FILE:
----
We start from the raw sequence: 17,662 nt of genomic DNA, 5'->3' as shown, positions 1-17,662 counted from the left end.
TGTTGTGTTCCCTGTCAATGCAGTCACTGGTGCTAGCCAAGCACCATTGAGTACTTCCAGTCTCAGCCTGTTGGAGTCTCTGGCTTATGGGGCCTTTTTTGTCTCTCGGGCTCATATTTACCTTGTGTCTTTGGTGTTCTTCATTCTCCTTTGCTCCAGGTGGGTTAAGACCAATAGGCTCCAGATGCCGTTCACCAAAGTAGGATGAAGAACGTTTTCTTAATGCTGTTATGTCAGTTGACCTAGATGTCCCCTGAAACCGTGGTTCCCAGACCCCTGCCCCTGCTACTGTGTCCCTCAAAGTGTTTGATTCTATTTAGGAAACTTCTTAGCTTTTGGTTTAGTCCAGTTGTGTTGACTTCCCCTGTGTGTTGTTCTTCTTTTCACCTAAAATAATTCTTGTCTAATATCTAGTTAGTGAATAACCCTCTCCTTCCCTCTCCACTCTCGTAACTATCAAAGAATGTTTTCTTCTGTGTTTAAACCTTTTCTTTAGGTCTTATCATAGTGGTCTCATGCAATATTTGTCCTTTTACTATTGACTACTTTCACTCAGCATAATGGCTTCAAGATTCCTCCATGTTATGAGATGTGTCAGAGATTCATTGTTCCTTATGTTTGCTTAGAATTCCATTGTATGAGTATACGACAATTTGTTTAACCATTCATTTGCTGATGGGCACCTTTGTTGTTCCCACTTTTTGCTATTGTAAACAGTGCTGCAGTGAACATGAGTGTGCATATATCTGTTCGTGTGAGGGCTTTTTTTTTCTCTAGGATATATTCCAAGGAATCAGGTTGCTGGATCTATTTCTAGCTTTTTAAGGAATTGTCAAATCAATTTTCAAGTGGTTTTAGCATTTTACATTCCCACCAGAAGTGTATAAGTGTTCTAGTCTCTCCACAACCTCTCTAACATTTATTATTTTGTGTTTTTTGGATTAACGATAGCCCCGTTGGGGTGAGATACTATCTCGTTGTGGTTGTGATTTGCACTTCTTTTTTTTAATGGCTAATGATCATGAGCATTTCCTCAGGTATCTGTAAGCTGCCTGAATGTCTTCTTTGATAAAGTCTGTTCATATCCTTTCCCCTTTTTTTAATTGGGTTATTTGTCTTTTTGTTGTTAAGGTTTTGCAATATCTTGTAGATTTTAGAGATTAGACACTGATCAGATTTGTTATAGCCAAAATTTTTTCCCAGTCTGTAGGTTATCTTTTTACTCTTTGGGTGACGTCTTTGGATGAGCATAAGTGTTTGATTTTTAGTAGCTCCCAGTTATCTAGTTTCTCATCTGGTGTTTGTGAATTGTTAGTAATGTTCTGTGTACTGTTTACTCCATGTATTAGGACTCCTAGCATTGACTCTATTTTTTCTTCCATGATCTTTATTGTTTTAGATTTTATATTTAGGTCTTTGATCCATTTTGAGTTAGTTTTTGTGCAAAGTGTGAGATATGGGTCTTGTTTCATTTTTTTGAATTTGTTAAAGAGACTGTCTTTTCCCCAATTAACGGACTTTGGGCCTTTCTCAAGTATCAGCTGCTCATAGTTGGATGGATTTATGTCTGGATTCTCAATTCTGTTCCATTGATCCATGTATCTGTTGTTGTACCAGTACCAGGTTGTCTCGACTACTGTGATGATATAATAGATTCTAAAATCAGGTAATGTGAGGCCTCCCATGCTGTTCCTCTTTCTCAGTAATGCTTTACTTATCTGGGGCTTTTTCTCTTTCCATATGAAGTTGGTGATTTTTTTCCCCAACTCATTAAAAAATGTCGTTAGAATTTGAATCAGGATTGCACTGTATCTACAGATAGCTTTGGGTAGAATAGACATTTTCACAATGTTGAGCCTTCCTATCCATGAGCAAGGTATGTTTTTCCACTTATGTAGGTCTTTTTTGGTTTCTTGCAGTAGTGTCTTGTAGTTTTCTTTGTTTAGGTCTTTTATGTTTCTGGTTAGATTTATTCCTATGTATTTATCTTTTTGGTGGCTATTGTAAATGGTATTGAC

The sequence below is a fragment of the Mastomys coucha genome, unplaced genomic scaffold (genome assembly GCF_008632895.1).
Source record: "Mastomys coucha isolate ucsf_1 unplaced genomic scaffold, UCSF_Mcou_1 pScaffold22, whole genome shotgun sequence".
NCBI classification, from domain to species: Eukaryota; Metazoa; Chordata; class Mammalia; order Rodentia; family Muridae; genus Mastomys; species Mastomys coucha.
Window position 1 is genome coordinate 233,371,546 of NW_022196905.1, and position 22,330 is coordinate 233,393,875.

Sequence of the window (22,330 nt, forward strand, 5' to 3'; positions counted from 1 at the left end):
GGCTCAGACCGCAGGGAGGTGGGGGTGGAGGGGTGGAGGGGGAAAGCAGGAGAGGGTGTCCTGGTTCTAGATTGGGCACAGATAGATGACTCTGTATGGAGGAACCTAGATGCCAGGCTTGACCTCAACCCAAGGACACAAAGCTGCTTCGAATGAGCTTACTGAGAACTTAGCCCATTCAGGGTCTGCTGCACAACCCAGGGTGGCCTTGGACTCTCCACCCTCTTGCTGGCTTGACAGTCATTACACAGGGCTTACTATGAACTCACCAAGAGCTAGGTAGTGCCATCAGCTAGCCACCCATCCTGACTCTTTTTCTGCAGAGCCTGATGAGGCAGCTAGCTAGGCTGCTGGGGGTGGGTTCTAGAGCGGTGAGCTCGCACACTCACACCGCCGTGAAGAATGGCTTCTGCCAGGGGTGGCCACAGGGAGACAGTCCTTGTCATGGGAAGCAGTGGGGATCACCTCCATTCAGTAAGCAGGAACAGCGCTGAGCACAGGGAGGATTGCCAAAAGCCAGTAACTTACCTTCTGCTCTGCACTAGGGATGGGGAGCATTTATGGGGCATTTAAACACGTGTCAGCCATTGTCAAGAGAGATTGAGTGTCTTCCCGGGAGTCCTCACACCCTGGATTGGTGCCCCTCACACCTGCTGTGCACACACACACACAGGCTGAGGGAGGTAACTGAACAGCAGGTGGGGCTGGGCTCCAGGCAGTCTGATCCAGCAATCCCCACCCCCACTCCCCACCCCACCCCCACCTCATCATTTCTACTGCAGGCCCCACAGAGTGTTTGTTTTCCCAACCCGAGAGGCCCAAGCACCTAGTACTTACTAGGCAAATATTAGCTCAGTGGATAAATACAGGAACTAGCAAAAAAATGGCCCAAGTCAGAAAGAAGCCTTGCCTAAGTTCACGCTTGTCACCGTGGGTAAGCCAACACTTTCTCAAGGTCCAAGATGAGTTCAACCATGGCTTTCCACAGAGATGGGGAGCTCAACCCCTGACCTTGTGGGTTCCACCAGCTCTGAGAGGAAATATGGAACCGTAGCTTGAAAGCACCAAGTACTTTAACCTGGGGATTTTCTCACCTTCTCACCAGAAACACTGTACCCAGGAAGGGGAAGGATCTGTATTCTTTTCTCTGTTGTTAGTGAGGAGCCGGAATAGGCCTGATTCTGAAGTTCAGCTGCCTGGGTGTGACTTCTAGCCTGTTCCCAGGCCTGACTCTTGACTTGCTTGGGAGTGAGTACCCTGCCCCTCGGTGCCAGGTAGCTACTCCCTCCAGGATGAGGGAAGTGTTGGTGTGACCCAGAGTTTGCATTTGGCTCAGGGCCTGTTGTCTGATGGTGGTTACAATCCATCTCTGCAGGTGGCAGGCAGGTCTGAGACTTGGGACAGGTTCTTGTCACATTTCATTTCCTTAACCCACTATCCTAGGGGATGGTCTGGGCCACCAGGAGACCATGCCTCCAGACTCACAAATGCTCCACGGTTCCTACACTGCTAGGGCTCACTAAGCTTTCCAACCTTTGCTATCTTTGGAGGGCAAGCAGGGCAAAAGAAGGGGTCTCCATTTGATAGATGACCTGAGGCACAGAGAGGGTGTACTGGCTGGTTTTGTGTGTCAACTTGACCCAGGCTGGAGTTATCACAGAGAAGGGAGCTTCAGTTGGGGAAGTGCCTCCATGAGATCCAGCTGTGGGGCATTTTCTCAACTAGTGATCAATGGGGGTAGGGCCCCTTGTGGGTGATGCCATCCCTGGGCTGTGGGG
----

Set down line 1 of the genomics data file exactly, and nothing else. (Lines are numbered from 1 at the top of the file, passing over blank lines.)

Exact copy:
We start from the raw sequence: 17,662 nt of genomic DNA, 5'->3' as shown, positions 1-17,662 counted from the left end.